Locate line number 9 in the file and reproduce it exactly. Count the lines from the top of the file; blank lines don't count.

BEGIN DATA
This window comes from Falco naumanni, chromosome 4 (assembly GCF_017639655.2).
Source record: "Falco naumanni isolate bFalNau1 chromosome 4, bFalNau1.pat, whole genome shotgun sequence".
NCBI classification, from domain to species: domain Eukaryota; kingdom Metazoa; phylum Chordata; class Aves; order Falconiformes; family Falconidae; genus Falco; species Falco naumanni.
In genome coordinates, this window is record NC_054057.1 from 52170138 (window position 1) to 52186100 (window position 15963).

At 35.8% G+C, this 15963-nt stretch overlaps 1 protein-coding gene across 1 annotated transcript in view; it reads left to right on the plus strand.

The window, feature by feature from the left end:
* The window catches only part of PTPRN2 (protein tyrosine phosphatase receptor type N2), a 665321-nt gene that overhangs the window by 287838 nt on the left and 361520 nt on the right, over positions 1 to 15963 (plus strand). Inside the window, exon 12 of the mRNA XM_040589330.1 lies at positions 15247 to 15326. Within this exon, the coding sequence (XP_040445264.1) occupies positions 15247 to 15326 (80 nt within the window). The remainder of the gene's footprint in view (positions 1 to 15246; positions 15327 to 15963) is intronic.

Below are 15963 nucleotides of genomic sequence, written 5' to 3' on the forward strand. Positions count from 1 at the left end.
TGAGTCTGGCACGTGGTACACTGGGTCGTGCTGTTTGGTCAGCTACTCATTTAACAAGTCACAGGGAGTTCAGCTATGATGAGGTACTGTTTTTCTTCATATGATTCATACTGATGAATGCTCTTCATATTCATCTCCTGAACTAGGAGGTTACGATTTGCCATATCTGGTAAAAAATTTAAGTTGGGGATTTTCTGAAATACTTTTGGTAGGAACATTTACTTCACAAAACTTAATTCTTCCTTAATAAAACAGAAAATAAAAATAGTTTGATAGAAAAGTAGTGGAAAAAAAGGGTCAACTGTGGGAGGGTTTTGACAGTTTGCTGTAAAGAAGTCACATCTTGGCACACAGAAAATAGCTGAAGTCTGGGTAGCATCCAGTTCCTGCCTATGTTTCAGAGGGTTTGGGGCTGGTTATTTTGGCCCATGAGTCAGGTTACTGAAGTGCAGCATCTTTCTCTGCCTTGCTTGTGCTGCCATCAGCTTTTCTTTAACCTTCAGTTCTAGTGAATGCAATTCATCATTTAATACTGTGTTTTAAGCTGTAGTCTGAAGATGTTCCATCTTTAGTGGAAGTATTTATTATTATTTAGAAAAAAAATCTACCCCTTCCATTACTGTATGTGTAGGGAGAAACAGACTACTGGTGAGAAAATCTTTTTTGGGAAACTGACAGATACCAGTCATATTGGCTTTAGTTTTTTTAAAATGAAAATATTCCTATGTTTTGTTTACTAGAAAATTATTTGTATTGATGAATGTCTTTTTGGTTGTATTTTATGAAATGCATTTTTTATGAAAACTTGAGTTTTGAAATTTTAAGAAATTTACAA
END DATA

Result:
TGAGTCTGGCACGTGGTACACTGGGTCGTGCTGTTTGGTCAGCTACTCATTTAACAAGTCACAGGGAGTTCAGCTATGATGAGGTACTGTTTTTCTTCATATGATTCATACTGATGAATGCTCTTCATATTCATCTCCTGAACTAGGAGGTTACGATTTGCCATATCTGGTAAAAAATTTAAGTTGGGGATTTTCTGAAATACTTTTGGTAGGAACATTTACTTCACAAAACTTAATTCTTCCTTAATAAAACAGAAAATAAAAATAGTTTGATAGAAAAGTAGTGGAAAAAAAGGGTCAACTGTGGGAGGGTTTTGACAGTTTGCTGTAAAGAAGTCACATCTTGGCACACAGAAAATAGCTGAAGTCTGGGTAGCATCCAGTTCCTGCCTATGTTTCAGAGGGTTTGGGGCTGGTTATTTTGGCCCATGAGTCAGGTTACTGAAGTGCAGCATCTTTCTCTGCCTTGCTTGTGCTGCCATCAGCTTTTCTTTAACCTTCAGTTCTAGTGAATGCAATTCATCATTTAATACTGTGTTTTAAGCTGTAGTCTGAAGATGTTCCATCTTTAGTGGAAGTATTTATTATTATTTAGAAAAAAAATCTACCCCTTCCATTACTGTATGTGTAGGGAGAAACAGACTACTGGTGAGAAAATCTTTTTTGGGAAACTGACAGATACCAGTCATATTGGCTTTAGTTTTTTTAAAATGAAAATATTCCTATGTTTTGTTTACTAGAAAATTATTTGTATTGATGAATGTCTTTTTGGTTGTATTTTATGAAATGCATTTTTTATGAAAACTTGAGTTTTGAAATTTTAAGAAATTTACAA